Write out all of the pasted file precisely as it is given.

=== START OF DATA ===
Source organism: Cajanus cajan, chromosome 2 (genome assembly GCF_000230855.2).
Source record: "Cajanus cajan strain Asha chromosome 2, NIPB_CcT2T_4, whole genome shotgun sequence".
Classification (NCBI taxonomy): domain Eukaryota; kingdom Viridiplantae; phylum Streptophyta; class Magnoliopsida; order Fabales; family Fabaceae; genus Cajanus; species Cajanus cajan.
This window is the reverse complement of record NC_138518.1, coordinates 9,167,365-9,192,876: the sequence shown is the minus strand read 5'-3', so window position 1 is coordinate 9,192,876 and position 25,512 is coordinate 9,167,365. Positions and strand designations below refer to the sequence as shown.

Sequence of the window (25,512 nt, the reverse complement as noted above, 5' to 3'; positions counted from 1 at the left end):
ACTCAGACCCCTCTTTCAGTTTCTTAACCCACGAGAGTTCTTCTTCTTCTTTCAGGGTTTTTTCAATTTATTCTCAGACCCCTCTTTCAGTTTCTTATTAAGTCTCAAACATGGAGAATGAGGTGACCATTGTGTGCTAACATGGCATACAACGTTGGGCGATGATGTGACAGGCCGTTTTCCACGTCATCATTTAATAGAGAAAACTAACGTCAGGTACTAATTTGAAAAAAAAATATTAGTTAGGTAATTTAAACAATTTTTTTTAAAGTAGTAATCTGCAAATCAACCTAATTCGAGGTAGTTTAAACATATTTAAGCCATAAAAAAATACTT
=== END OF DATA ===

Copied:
Source organism: Cajanus cajan, chromosome 2 (genome assembly GCF_000230855.2).
Source record: "Cajanus cajan strain Asha chromosome 2, NIPB_CcT2T_4, whole genome shotgun sequence".
Classification (NCBI taxonomy): domain Eukaryota; kingdom Viridiplantae; phylum Streptophyta; class Magnoliopsida; order Fabales; family Fabaceae; genus Cajanus; species Cajanus cajan.
This window is the reverse complement of record NC_138518.1, coordinates 9,167,365-9,192,876: the sequence shown is the minus strand read 5'-3', so window position 1 is coordinate 9,192,876 and position 25,512 is coordinate 9,167,365. Positions and strand designations below refer to the sequence as shown.

Sequence of the window (25,512 nt, the reverse complement as noted above, 5' to 3'; positions counted from 1 at the left end):
ACTCAGACCCCTCTTTCAGTTTCTTAACCCACGAGAGTTCTTCTTCTTCTTTCAGGGTTTTTTCAATTTATTCTCAGACCCCTCTTTCAGTTTCTTATTAAGTCTCAAACATGGAGAATGAGGTGACCATTGTGTGCTAACATGGCATACAACGTTGGGCGATGATGTGACAGGCCGTTTTCCACGTCATCATTTAATAGAGAAAACTAACGTCAGGTACTAATTTGAAAAAAAAATATTAGTTAGGTAATTTAAACAATTTTTTTTAAAGTAGTAATCTGCAAATCAACCTAATTCGAGGTAGTTTAAACATATTTAAGCCATAAAAAAATACTT